Uganda part 2: School life
13 October 2008Add to My Folder
Liz Humphreys — former occupational therapist and founder of Help for Children in Uganda
In the second of our geography resource articles, children can find out how schools are run on the Ssese Islands in Uganda
This is the second article in our resource series about children on the Ssese Islands in Lake Victoria, Uganda. Last month’s article looked at the islands and HUG House. This time we look at two of the schools the children attend and what life is like there. One is a government school; the other a smaller private one. Education is regarded as vital by the children and they see it as a way to improve their life.
Bubeke Primary School, a state-funded school, is about a two-hour boat ride from HUG House. The island is three miles across, with no roads and no vehicles. There are roughly 140 children in the school, with seven primary classes – the full range for Uganda.
Children of up to 18 years are often still in primary school because they may have missed a lot of school earlier in their lives. This can be for many reasons, such as poverty, ill health or being orphaned. HUG is helping children who have been out of education to get back into school.
Some children come from other islands and have to board because it’s too far to travel each day. There are about 35 boarders, most of whom are supported by HUG. The buildings are brick but there is no glass in the windows, which means that wind and rain can be disturbing. The boarding block is the oldest building and getting quite dilapidated. There are only 12 bunk beds, so the rest of the children have to sleep on the floor.
A typical school day
The children get up at 6am, when it is still dark. After a very quick wash in cold water from their jerry cans, they do chores such as sweeping the classrooms, picking up rubbish, fetching water and firewood, and milking the school cow. School starts at 7.30am when all the day children have arrived. Some of these children have an hour’s walk, often along forest tracks, to reach school – a long way for P1 children who are only six years old. There is an assembly outside for all the children.
At 10am there is a break for porridge, which is the first meal of the day for most children. Lessons continue until 12.30 when P1 and P2 children finish school and go home. The rest of the children have a meal of maize and beans, which they have every day. HUG provides lunch for 75 of the poorest children who would otherwise not get a meal until the evening.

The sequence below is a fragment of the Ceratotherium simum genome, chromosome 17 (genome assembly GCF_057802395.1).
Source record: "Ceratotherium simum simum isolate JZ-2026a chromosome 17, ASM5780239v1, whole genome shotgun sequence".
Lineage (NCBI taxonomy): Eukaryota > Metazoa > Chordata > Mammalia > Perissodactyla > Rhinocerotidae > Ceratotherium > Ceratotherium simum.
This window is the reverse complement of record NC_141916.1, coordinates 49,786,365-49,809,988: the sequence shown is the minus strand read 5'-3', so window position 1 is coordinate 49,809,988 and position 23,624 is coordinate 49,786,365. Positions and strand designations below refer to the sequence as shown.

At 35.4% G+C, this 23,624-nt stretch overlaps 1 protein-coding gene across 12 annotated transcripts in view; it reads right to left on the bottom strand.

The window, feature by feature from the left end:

School finishes at 4pm, but there are still chores to be done. Water and firewood have to be collected for the evening meal, the chicken and cow have to be tended to, and the school vegetable patch has to be weeded. The boys usually rush through their chores so they can play football, while the girls help prepare supper. The day children go home at around 5pm. At about 6.30pm, by which time it is getting dark again, children complete an hour and a half of homework before they have supper. Then, after bathing in cold water, they go to bed at around 9pm. There is no light unless someone has a battery in their torch or there is a little paraffin for the lamp.
Bridge of Hope School
Bridge of Hope Primary School is a private school which was set up in Kalangala, not far from HUG House, about two years ago. The existing government school had very large classes of 90 children and many were not learning. Bridge has small classes, so children get a great deal of individual attention. Private schools are dependent on parents paying on time, which is rare. Small classes are good for teaching, but the school is always struggling to make ends meet.
The school has five primary classes and three nursery classes. As the children progress through the school they add another class, so next year the P5 children will go into a new P6 class. There are a few boarders from other islands at Bridge School.
The total number of children in the primary school is about 50. The parents of Bridge children are often higher earners than those that attend government schools. There is also more parental involvement, as parents are keen for their children to have the best education available.
The school is built on a steep slope and is not yet finished. The classrooms have no windows or doors and few resources. There is an open area with swings at the bottom of the slope, where the children play.
The school is very formal and insists on children wearing uniforms. Discipline is strict and the children are well-behaved. Only English may be spoken and not the local language. Although English is the national language and the language of education, government schools teach in vernacular for the first three years.
School starts at 7am and the children have to be on time. Classes are formal and consist mainly of copying from the blackboard. There are few textbooks, sometimes only one for the teacher to use. Class work is intense and the children have tests every week. They also study during the holidays.
Parents’ days are a big event. In the morning the parents look at the children’s schoolwork and talk to the class teachers. They also bring a special meal to share with their child. After lunch the children put on a performance of singing, dancing and drama, and this is followed by talks from the staff and discussion with all present. This is usually a lively affair which can go on till dusk!
Next month: a typical day in the life of two Ugandan children.